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Modern Man in Contemporary Culture
Dan Erickson and Dan Schaffer
As the family goes, so goes the nation." This simple statement reflects the truth that the family is the essential building block of all human society. The question is not, Will we have families? but, What will our families be like? For better or worse, the family is the primary means by which values are taught, morality is established, and sense of identity is formed.
Our government invests billions of dollars each year in the future of our nation through programs that primarily affect children outside the home; meanwhile, the family unit is under attack and is, in many cases, fragmented and without purpose. Studies have shown that one of the main reasons for the breakdown of our families is a lack of proper leadership in the home, especially by husbands and fathers. We might well amend our initial statement to read, "As the father goes, so goes the family, and so goes the nation."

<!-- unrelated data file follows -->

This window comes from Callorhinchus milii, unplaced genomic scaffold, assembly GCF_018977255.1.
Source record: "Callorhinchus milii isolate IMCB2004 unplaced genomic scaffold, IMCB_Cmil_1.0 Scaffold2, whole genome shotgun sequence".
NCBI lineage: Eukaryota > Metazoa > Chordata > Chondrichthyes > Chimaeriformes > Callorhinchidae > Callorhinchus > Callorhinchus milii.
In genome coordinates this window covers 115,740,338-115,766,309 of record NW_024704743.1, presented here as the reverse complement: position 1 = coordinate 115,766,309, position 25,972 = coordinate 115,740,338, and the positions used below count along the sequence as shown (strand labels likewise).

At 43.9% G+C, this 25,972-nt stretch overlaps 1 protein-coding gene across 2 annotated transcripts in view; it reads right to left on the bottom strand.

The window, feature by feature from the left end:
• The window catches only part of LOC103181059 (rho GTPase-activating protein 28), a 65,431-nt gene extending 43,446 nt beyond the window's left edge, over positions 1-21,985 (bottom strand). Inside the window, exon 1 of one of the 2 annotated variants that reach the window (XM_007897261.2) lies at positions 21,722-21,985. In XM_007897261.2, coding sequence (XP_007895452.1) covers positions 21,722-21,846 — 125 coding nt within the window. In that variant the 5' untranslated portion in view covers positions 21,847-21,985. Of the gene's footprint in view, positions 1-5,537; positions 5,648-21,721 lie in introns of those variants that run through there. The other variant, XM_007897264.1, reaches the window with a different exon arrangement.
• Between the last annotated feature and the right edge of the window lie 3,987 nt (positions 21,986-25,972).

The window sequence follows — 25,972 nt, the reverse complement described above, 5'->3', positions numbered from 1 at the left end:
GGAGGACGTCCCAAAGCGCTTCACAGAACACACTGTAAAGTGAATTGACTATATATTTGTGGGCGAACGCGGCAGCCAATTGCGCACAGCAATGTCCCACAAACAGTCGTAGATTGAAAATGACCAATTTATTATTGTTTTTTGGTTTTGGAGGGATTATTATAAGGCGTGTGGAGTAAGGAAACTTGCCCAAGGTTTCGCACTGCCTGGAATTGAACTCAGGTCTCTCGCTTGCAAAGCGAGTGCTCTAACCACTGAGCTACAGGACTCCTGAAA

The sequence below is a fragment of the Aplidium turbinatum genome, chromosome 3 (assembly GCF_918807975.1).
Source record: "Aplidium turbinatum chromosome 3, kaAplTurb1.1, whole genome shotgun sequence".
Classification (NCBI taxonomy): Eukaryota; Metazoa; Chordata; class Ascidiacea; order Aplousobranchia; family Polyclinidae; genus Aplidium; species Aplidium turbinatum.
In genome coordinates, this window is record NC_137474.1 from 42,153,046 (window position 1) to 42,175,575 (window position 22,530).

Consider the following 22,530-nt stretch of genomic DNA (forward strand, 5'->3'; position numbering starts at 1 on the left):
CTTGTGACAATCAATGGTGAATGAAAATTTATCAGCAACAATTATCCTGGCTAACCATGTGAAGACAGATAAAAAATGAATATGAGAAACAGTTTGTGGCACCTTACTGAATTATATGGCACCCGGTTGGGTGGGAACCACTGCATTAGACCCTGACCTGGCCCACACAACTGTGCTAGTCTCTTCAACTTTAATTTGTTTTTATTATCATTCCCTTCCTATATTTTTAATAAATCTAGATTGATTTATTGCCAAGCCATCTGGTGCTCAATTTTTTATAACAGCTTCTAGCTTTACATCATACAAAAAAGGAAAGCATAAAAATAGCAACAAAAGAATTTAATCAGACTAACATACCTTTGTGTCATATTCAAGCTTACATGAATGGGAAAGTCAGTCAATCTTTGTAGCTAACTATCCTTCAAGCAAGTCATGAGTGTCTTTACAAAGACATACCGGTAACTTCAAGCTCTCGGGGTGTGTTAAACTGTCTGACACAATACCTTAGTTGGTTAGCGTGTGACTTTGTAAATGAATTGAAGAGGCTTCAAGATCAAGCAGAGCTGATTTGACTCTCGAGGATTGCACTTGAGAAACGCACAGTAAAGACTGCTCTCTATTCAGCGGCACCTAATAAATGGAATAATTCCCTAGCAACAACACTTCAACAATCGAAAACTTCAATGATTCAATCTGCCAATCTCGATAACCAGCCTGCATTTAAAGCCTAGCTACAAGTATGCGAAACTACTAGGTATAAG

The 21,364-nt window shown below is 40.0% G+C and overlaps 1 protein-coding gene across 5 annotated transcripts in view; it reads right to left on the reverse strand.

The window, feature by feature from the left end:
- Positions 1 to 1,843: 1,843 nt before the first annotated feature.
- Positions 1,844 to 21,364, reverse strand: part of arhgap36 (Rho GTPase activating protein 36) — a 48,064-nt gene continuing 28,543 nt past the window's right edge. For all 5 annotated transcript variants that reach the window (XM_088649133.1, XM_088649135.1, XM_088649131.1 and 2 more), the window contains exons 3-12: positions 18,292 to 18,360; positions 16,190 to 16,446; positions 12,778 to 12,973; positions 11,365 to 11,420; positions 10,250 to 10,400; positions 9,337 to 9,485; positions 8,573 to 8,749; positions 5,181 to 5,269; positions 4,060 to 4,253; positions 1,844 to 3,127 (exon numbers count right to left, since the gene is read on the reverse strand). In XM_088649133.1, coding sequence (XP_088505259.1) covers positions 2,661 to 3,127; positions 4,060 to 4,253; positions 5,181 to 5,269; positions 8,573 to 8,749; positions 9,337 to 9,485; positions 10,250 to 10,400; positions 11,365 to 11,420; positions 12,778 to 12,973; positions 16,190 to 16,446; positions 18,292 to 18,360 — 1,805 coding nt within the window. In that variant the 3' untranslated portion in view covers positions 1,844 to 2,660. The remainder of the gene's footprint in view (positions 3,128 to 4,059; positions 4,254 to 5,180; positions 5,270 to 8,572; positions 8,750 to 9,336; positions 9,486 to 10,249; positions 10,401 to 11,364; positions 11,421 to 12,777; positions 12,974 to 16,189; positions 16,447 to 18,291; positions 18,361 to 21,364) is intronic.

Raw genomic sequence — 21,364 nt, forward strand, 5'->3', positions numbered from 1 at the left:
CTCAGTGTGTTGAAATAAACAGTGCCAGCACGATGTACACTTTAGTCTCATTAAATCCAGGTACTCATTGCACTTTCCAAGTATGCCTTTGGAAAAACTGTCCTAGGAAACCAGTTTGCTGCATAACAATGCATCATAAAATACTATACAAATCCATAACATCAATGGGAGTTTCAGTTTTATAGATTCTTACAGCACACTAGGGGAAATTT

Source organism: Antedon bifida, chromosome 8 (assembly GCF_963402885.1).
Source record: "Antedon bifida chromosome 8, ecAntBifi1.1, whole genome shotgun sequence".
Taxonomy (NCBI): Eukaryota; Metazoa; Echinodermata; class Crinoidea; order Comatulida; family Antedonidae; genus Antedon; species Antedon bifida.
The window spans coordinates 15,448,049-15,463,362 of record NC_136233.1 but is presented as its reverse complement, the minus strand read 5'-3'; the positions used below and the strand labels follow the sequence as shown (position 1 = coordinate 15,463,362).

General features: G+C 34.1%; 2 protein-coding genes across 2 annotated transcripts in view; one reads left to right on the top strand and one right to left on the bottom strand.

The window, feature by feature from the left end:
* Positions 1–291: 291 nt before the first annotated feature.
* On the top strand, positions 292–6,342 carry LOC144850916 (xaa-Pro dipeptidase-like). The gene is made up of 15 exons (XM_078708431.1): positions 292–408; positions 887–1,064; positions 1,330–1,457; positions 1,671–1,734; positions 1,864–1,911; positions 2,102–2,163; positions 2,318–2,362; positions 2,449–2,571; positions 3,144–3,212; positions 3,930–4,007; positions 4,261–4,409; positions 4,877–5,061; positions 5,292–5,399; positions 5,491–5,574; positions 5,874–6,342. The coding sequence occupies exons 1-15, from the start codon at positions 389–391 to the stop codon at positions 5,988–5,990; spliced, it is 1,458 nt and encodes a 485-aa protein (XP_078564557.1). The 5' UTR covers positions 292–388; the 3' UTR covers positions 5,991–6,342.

If the church is to be an effective witness and influence in our nation, we must focus our attention on the condition of the family and its leadership. In other words, we must turn our efforts to the development of effective husbands and fathers. This is the greatest opportunity and challenge facing the church in the twenty-first century, because government social programs will never be able to capture men's hearts and mentor them into becoming responsible leaders of their homes.